Year of Award


Document Type


Degree Type

Doctor of Philosophy (PhD)

Department or School/College

Department of Psychology

Committee Chair

Jennifer Waltz


Attachment behavior., Emotions., Couples Research., Stress (Psychology), Interpersonal communication., Communication in marriage.


University of Montana


Attachment theory, originally postulated by John Bowlby and further developed by Mary Ainsworth and colleagues, has recently been proposed as an organizational framework for the study o f close relationships in adults (Hazan & Shaver, 1994). A central aspect of attachment is the regulation o f emotional distress within a close relationship. This usually involves seeking the support of a close relationship partner. However, little research has focused on what types of emotion regulation behaviors are Attachment theory, originally postulated by John Bowlby and further developed by preferred by adults having different attachment styles. The present study attempted to elucidate whether attachment styles in adults in long term relationships are associated with preference for different types of support from their relationship partners in regulating difficult emotions (sadness, anger, anxiety). It also focused on whether attachment style was related to satisfaction with one’s partner’s emotion regulation behaviors in response to one’s emotional distress. For example, persons with secure attachment styles were expected to be more satisfied with their partner’s responses to their emotional distress than were persons with insecure attachment styles.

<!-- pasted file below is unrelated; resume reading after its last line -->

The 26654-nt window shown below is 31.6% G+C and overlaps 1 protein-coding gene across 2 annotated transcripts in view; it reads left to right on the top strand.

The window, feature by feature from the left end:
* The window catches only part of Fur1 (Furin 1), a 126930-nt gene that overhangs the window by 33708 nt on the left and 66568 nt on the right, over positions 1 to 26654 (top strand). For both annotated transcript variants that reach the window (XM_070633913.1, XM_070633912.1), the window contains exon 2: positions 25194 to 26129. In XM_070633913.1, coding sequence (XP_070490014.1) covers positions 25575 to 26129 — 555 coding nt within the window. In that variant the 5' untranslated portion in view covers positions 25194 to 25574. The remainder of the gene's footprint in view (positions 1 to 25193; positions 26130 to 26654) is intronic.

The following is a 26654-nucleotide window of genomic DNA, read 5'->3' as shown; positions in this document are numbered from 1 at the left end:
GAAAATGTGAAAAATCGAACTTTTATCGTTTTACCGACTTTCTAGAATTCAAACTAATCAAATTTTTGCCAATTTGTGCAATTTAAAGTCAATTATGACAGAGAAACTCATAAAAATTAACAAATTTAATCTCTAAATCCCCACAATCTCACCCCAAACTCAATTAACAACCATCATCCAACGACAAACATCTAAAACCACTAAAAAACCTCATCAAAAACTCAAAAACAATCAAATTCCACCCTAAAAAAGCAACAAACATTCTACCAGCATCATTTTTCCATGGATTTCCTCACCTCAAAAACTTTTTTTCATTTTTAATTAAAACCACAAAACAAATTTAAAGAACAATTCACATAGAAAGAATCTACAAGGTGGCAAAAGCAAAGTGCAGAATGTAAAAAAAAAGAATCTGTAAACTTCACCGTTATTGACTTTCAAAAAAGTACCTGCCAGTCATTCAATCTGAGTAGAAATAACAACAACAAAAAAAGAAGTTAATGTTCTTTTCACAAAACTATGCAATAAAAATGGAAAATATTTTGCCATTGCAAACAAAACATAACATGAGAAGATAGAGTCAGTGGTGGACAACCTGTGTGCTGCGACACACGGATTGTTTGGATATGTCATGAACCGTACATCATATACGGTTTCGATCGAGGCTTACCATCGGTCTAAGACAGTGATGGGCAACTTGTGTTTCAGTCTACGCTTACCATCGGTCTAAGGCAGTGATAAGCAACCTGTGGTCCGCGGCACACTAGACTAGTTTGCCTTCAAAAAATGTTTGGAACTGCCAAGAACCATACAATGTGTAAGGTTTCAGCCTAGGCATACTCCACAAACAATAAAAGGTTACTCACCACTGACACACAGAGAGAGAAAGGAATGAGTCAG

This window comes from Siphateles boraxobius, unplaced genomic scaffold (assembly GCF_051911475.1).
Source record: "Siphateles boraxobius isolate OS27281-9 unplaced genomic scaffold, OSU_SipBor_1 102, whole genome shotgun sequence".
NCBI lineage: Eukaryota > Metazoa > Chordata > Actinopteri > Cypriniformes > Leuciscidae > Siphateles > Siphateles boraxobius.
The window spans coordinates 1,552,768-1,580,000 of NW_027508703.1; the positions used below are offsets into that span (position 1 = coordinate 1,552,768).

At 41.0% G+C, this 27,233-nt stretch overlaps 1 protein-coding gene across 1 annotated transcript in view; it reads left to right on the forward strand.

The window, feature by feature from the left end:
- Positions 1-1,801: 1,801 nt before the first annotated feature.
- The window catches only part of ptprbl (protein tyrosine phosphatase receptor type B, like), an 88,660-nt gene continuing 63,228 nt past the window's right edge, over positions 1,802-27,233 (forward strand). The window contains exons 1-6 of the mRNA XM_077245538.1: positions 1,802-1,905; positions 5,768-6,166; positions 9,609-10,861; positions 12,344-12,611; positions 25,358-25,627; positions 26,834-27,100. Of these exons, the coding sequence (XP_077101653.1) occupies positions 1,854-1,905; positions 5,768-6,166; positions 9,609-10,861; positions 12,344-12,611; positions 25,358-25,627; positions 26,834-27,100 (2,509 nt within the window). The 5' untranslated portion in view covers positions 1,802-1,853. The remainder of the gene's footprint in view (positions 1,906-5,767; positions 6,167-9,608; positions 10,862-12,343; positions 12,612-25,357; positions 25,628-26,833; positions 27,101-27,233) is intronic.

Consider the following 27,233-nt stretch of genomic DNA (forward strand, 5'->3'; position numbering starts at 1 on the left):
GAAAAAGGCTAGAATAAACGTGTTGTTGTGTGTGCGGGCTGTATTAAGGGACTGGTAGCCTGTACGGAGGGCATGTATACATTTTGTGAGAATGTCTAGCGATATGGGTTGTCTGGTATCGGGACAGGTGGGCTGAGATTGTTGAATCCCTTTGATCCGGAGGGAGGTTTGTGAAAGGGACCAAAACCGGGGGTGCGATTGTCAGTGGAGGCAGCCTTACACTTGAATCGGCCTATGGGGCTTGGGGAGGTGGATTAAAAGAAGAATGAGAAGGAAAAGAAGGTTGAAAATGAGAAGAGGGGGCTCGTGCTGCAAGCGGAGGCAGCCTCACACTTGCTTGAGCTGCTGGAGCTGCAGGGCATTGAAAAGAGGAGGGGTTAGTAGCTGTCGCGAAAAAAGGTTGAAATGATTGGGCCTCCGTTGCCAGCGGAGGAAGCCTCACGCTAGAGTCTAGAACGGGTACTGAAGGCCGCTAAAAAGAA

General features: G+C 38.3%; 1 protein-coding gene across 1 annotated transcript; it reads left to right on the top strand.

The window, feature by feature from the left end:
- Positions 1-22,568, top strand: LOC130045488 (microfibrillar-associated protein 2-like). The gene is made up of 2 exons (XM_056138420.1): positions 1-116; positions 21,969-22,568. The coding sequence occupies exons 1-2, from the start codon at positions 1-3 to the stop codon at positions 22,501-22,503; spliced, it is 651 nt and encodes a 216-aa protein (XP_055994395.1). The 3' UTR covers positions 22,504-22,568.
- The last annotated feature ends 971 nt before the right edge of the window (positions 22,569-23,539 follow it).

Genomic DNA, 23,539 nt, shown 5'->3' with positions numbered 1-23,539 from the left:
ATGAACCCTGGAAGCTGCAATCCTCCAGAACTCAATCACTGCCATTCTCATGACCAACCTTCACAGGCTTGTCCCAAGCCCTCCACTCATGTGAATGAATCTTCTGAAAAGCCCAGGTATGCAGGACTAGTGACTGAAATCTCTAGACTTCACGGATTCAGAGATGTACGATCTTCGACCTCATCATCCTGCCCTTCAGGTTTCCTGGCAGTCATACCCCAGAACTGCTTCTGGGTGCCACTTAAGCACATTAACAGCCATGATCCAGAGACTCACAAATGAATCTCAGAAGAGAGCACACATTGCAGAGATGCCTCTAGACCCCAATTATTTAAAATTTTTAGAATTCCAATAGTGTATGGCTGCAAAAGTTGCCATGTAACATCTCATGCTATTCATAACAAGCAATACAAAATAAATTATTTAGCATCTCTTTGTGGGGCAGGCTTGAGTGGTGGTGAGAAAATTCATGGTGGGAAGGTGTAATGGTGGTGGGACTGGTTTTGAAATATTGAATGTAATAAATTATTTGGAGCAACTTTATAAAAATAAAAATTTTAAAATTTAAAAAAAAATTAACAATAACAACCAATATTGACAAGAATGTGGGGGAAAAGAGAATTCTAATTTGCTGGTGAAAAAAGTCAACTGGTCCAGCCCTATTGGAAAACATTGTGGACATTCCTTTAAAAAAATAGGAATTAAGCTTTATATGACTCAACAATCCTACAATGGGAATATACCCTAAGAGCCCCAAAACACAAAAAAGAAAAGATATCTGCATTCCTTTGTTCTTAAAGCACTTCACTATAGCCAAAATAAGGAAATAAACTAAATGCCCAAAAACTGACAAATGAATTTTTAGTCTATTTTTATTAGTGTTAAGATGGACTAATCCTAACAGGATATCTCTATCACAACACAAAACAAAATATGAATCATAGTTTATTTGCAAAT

In the present study, individuals with secure and insecure attachment styles showed differences in emotion regulation preferences. Persons with a dismissing style of insecure attachment preferred less cognitive and socially supportive type emotion regulation behaviors from their partners, than did persons with secure or any of the other insecure attachment styles. Also, couples in which both partners were secure preferred more problem-solving emotion regulation behaviors, while couples in which both partners were insecure preferred to ignore emotion-related distress. A difference in satisfaction with a partner’s emotion regulation behaviors was found only for socially supportive type behaviors. Individuals with secure attachment were more satisfied with these types of behaviors from their partners than were individuals with a dismissing attachment style.

In previous studies, persons with secure attachment styles have been found to be more satisfied with their relationship overall. However, partners with insecure attachment styles, who may be either anxious or avoidant about depending on their partners for assistance with regulating distressful feelings, are generally less satisfied with their relationship overall. This study replicated this association between general relationship satisfaction and romantic attachment style, in individuals and in couples.



© Copyright 1999 Edith A. Myers